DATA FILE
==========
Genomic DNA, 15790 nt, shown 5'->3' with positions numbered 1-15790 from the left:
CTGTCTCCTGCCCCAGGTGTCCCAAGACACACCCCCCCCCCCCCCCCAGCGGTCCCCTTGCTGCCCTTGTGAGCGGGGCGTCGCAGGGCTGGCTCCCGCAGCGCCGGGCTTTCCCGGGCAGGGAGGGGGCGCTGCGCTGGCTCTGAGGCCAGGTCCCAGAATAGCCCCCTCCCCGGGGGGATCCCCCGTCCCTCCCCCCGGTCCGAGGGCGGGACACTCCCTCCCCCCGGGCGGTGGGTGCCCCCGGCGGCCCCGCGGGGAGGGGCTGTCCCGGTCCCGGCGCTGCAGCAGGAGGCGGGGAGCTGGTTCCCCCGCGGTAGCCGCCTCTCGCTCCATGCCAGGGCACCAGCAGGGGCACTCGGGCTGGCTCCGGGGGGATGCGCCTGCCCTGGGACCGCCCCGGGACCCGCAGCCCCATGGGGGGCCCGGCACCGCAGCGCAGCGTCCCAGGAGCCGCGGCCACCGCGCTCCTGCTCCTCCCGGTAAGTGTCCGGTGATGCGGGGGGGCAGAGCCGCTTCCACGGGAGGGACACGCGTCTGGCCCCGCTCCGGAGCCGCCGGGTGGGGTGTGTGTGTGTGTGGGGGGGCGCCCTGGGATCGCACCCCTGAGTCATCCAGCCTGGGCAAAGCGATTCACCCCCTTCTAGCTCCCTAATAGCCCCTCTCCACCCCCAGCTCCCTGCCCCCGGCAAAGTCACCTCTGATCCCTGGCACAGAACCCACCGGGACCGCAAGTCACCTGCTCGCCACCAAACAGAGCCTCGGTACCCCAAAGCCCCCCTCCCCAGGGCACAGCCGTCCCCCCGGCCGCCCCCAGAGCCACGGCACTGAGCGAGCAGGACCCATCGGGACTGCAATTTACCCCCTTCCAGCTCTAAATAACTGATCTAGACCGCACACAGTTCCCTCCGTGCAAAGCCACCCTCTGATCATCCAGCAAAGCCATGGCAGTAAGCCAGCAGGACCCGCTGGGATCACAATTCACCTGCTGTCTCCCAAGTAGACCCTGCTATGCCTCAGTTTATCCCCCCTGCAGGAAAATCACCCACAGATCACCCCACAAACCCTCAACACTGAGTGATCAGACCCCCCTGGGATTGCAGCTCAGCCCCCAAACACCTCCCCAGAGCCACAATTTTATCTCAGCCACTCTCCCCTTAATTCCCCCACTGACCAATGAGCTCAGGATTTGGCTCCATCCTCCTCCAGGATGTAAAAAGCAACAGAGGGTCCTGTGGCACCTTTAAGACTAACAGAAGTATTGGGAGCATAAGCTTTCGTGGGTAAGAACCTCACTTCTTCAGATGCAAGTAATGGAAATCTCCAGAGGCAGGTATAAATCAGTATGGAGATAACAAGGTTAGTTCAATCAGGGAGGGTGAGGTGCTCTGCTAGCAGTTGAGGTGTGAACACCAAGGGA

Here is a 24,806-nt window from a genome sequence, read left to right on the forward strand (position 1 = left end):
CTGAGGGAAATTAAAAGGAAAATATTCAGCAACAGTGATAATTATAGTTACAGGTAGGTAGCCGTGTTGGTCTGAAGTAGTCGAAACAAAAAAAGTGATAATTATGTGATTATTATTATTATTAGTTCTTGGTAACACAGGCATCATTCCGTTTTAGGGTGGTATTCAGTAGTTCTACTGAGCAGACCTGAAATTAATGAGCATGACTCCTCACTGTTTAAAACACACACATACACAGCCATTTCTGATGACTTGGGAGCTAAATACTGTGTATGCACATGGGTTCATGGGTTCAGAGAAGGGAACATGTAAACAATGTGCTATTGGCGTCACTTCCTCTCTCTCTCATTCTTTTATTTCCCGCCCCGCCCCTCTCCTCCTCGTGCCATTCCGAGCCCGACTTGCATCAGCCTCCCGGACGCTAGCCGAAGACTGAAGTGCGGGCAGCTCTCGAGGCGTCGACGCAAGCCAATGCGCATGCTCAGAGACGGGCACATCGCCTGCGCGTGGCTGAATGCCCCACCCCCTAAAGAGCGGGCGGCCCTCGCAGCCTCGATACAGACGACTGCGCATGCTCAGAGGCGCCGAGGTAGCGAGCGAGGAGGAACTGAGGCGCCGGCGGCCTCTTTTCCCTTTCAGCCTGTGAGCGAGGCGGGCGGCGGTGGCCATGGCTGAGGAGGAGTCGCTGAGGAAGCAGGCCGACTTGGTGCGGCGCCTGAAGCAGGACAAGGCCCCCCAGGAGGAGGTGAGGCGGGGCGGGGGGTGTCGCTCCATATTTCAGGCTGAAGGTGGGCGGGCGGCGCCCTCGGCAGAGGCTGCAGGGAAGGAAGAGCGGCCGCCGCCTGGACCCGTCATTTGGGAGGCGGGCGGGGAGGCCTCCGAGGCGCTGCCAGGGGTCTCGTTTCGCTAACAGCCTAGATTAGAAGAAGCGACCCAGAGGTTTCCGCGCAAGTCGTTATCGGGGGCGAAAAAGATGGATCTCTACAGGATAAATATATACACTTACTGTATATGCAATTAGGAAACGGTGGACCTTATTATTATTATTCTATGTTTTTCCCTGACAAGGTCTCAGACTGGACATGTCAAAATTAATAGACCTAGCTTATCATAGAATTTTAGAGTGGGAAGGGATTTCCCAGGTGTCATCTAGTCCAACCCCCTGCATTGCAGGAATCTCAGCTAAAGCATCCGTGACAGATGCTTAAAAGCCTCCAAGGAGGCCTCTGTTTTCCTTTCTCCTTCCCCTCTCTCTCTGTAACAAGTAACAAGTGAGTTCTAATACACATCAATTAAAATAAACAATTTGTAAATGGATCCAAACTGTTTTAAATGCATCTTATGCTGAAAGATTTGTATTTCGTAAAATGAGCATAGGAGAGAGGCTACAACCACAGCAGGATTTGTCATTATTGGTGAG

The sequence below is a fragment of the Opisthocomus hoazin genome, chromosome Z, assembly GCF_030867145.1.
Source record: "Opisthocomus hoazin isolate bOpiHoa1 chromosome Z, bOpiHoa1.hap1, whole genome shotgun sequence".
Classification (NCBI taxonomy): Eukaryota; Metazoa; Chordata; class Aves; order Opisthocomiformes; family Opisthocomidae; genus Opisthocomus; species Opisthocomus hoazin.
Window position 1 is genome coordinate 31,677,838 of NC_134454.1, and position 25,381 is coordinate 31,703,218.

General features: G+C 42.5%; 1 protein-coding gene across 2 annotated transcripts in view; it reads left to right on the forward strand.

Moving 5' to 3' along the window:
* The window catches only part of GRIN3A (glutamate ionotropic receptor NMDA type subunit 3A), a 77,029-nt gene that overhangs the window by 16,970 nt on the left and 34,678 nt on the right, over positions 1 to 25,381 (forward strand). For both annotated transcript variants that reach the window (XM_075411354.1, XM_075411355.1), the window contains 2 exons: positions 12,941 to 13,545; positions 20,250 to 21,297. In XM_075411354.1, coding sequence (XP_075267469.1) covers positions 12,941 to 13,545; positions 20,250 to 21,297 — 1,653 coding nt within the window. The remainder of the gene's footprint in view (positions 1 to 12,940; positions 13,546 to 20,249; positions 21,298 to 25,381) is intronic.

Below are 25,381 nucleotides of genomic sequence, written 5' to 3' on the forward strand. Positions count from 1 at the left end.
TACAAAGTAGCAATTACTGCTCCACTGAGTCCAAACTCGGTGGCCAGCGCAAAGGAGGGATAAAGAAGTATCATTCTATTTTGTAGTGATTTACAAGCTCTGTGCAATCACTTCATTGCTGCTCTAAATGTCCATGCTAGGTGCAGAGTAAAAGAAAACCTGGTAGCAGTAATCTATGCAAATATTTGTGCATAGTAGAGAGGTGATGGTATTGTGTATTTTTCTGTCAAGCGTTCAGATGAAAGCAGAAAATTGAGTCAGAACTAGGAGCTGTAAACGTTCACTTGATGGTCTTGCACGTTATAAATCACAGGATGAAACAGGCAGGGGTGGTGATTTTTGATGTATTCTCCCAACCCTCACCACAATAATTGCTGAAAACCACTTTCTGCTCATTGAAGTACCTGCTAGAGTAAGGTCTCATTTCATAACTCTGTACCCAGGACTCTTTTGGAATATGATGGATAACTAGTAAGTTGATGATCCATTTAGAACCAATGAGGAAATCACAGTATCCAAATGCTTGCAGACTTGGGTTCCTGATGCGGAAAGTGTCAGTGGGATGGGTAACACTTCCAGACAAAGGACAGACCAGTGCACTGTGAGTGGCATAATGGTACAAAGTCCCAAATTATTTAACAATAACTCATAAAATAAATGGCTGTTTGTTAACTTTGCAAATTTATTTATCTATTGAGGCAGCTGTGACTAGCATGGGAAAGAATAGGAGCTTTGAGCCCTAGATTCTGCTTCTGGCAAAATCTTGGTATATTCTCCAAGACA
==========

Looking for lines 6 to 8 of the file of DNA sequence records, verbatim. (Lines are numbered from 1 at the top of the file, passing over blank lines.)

Source record: "Opisthocomus hoazin isolate bOpiHoa1 chromosome Z, bOpiHoa1.hap1, whole genome shotgun sequence".
Classification (NCBI taxonomy): Eukaryota; Metazoa; Chordata; class Aves; order Opisthocomiformes; family Opisthocomidae; genus Opisthocomus; species Opisthocomus hoazin.
Window position 1 is genome coordinate 31,677,838 of NC_134454.1, and position 25,381 is coordinate 31,703,218.